Like most people out in the working world, you often go through a few jobs before you find the one you really enjoy. Mike Robinson of Monroe, Georgia, was no exception. He had been working around bikes for a long time, but for the most part, he only painted them. When the last shop he was working at closed down, he found himself looking for a new job. A shop that he had done work for in the past, Lee's Custom Choppers, called him about a job - this time it was about building bikes, not just painting them.
Mike knows how to strip down a bike for paint and put things back together, but now he was going to be involved in custom builds. He worked with Kyle Lee for two years, and finally Mike felt that he was ready to build a custom chopper for himself. Mike loved the look of long choppers, so he ordered a KraftTech rigid frame with 48 degrees of rake at the neck, 4 inches of upward stretch, and 2 inches added to the backbone - classic chopper geometry. Mike knew that his rigid chopper needed the older look of a springer, so a 12-inch-over Paughco Springer was just the ticket. Mike got his hands on a set of Trinity wheels from PM - a 21-incher up front and an 18x5-incher for the rear. Both were covered in Metzeler rubber, with the rear being a 200. To bring this chopper to a halt, PM calipers and matching rotors were used at the front and back of the bike.
Now that Mike had a good place to put a motor, picking the right size was the hard part: should he go monster or mild? Kyle told Mike that there was an S&S; motor in the back of the shop that needed to be rebuilt and he could have it. Wasting no time at all, Mike started to turn the 96-incher into a 103-inch beast. With help from long-time wrench Bruce Gower, they ordered a complete 103-inch top end, including stroked S&S; flywheels and rods, along with new pistons and cylinders. Bruce modified a set of H-D heads using all-new S&S; valves, and a set of stock H-D rocker boxes were re-chromed. To take full advantage of all the power from the motor, an S&S; Super E carburetor with a Wimmer Machine air cleaner and a Dyna 2000 ignition are used. A set of exhaust pipes from Grumpy's exhales the carbon monoxide. Mike then built a five-speed gearbox, using an H-D case filled with Andrews gears, and linked it to the motor with a 3-inch BDL beltdrive and BDL clutches.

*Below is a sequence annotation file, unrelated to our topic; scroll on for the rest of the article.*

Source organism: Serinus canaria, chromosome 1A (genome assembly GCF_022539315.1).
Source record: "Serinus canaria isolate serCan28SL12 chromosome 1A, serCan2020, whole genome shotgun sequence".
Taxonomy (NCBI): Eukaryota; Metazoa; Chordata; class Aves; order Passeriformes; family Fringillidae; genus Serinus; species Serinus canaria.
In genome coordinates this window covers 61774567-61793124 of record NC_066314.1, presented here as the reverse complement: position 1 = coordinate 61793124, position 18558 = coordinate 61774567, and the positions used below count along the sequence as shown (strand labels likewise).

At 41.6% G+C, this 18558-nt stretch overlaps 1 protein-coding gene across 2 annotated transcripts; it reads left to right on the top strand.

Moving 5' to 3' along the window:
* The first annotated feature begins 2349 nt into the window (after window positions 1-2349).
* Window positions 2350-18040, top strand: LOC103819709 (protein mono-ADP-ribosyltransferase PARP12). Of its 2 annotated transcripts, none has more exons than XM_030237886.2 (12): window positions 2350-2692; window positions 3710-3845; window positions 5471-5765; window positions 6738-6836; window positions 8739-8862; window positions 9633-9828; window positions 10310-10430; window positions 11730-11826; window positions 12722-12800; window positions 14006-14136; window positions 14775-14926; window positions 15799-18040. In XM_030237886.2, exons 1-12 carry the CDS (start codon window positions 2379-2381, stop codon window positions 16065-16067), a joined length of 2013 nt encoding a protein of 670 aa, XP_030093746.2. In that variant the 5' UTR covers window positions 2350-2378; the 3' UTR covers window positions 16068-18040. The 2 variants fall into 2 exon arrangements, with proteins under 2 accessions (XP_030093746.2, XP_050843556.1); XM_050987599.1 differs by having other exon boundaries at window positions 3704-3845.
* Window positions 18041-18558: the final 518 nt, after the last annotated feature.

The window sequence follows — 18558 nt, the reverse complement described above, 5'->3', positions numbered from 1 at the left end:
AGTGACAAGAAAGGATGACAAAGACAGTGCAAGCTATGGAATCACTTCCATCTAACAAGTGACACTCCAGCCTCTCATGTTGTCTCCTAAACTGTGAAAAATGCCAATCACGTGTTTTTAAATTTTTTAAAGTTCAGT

It was now time to put some skin on this chopper, so Mike grabbed an Independent gas tank from the stock room and mounted it to the frame, along with an oil bag from Roadhouse Choppers. The chopper was going to be fenderless in the front, so fabrication time was spent on the rear. Everyone in the shop had some input on how to do the fender, and in the end, a 9-inch-wide blank was cut down so it would hug the tire. The next task was to make it look like something medieval, so the rear was cut into points and cold rolled steel was added to the edges to give the fender more strength. The fender needed some kind of support to mount to the frame, so a sissybar was the way to go. David Burk, the shop machinist, made a custom bar that looked as good as it worked.
It was then time for paint - Mike's specialty. He molded the frame and fender to get a smooth surface for paint. Next, some special metallic green was mixed for the basecoat and covered with some ghost flames in a lighter shade of green. Then, Stanley Minish striped in some flames and filled them with purple pearl, and pinstriped the edges with some Old Yeller number 5.
Mike made good use of his time while he was waiting for the paint to dry by fabricating numerous custom pieces. He started with low Z-handlebars, a shift linkage, spinning dice on the lower motor mounts, a custom taillight with built-in LED, and a license mount. At about the time that the paint was dry, Mike was ready to wrap this chopper up. Placed on top of the Accutronix risers were the custom Z-bars along with Arlen Ness hand controls, and grips. The foot controls were from V-Twin, but all the brackets were LCC. Fit just behind the gas tank was a custom seat from Rolling Relics, and a Ness headlamp finished it up.
The timing was just right for this chopper, it was completed at the same time we were out covering a story in Atlanta. We saw this bike and immediately asked to shoot it. The funny thing is, Mike was late for his own bachelor party because of the photo shoot. He was not going to miss out on an opportunity to be featured in STREET CHOPPER - he said he could always have a second party!
SpecificationsGeneralOwner: Mike RobinsonYear/Make: '03/chopperFabrication: Lee's Custom ChoppersAssembly: Mike RobinsonBuild Time: 10 months
EngineSize/Type: 103ci EvoCases: S&SFlywheels;: S&SRods;: S&SPistons;: S&SCylinders;: S&SHeads;: S&SCam;: S&SCarb;: S&SIgnition;: DynaPipes: Grumpy's
TransmissionYear/Type: '96/five-speedCase: H-DGears: AndrewsClutch: BDLPrimary Drive: BDL
Frame/SuspensionYear/Type: '00/Paughco Springer Rake: 48 degreesStretch: 4 inches up, 2 inches outSwingarm: RigidRear Suspension: Low tire pressureForks: PaughcoExtension: 12 overTriple-Trees: Paughco
|WHEELS, TIRES, AND BRAKES|
FinishMolding: Jon KnightPainter: Mike RobinsonColor: Green/purpleGraphics: Stan MinishChrome Plating and Polishing: S&H; Road House PolishingPowdercoating: None
AccessoriesBars: Lee's Custom Choppers Risers: AccutronixHand Controls: Arlen NessHeadlight: Arlen NessTaillight: Lee's Custom ChoppersGauges: NoneElectrical: Lee's Custom ChoppersFuel Tank(s): AccutronixDash: NoneOil Tank: Roadhouse choppersFront Fender: NopeRear Fender: Lee's Custom ChoppersFender Struts: Lee's Custom ChoppersPegs: V-TwinFoot Controls: V-TwinSeat: Rolling Relics